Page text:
Clearing the smoke on cannabis
When the clock struck midnight on Oct. 17, 2018, recreational cannabis stores opened their doors to lineups of people waiting to legally purchase recreational cannabis in Canada for the first time.
In that moment, Canada officially became the second country in the world to universally legalize cannabis—signalling the start of one of our nation’s most significant social shifts of the year.
Amid the anticipation for legalized recreational cannabis, many medical cannabis users and authorizing physicians were left with uncertainty around what accessibility of medicinal cannabis and the associated processes would look like post-legalization. Would physicians still have a role in guiding medical users’ access to cannabis?
· 15% of Canadians (~4.6 million people) aged 15 and older reported using cannabis in the past three months—relatively the same amount of people who reported using cannabis prior to legalization.
· 16% of Albertans aged 15 and older reported using cannabis.
· One in four cannabis users reported using cannabis for medical purposes only.
· Medical users with documentation tend to access their cannabis from legally authorized licensed producers (86%) as opposed to illegal sources (19%) or growing their own.
· Medical users are less likely to choose smoking as their method of consumption.
· 76% of users reported quality and safety as their top consideration when purchasing cannabis.
Source: Statistics Canada’s National Cannabis Survey, fourth quarter 2018; data collection from mid-November 2018 through mid-December 2018.
Today, the answer is yes. While the College does not have a position on cannabis, since 2014 we have provided physicians with support should they find the need to choose cannabis as a treatment option for patients. Physicians play an integral role in a patient’s choice to access medical cannabis. Through open and informed dialogue, physicians take a holistic approach and consider things like a patient’s current medication use and addiction risk factors in order to identify whether or not medical cannabis is a safe and viable treatment option. Physician involvement in a patient’s choice to access medical cannabis also helps ensure clear communication among practitioners in a patient’s circle of care.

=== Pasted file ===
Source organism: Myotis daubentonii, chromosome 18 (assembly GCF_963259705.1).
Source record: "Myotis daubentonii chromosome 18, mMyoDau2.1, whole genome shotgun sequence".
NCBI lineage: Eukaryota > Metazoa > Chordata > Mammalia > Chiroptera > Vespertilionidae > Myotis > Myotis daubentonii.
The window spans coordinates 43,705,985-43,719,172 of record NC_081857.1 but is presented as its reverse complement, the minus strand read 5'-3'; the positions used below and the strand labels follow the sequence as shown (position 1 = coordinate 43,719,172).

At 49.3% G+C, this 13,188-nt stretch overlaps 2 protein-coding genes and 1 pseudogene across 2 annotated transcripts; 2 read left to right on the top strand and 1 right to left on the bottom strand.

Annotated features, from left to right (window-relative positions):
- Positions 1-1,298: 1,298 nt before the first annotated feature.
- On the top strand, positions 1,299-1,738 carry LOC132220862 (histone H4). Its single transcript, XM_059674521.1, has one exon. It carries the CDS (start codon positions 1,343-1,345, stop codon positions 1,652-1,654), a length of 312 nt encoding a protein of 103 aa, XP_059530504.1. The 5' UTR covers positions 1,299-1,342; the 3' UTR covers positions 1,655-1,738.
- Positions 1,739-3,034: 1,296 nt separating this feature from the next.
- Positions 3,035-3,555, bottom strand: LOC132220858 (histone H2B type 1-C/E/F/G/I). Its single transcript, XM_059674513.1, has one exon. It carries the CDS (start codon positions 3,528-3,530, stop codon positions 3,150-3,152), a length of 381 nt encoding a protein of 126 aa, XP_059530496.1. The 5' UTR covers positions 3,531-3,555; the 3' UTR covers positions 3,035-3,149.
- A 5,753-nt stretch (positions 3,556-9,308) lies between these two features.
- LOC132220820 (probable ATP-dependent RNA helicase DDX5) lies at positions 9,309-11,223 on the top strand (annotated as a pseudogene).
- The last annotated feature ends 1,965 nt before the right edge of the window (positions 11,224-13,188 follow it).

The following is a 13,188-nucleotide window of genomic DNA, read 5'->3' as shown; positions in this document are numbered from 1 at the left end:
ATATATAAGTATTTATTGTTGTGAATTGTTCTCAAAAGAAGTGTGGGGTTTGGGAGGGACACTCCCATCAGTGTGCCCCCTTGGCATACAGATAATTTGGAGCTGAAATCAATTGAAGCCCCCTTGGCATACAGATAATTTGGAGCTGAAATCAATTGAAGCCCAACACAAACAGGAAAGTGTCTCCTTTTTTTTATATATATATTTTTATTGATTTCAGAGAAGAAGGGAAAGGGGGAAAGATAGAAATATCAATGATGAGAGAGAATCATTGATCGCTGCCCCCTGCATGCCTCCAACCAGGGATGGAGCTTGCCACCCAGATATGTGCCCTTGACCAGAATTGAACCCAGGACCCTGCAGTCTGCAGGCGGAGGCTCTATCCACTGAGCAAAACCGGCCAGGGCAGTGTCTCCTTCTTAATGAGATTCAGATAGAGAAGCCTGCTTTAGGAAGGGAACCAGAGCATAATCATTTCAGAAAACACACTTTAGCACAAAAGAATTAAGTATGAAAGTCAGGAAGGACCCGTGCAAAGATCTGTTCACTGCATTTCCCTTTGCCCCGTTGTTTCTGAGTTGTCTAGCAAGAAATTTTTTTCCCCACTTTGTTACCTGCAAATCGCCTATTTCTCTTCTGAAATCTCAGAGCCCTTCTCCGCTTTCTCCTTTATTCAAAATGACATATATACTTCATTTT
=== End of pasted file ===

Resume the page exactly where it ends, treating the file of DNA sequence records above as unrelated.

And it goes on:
There are very few strong, evidence-based reasons to use cannabis, but patients want the option as part of their treatment. We recognize that and have provided guidance to physicians on how this can be done as safely as possible. The College has three documents in place to help guide physicians to ensure the safety of patients: the standard of practice on Cannabis for Medical Purposes (CMP), the advice to the profession for CMP and the CMP Patient Medical Document. In preparation for legalization, the College updated the CMP Patient Medical Document, which tracks physician authorization and patient use of medical cannabis. We also enhanced the CMP advice to the profession, which is used to provide support and resources to physicians to ensure safety and professionalism when authorizing medical cannabis. The College chose not to update the standard of practice onCMP because the landscape of authorizing medical cannabis has remained the same, even with legalization of recreational cannabis.
So, what does all of this mean? Despite the societal changes that have come with the legalization of recreational cannabis, we expect all of our members to use good judgment in implementing cannabis into a patient’s treatment plan—just as they would with a drug or treatment.
When it comes to physicians using any form of cannabis, our expectation for responsible use is already clearly outlined in our Code of Conduct: “As a physician, I will avoid misuse of alcohol or drugs that could impair the ability to provide safe care to patients.”
Cannabis legalization was one of Canada’s most talked about social changes in 2018. We’re still in early days, but it is critical for the College to keep ahead of changes in the world of cannabis so we can continue to offer the best guidance to our members.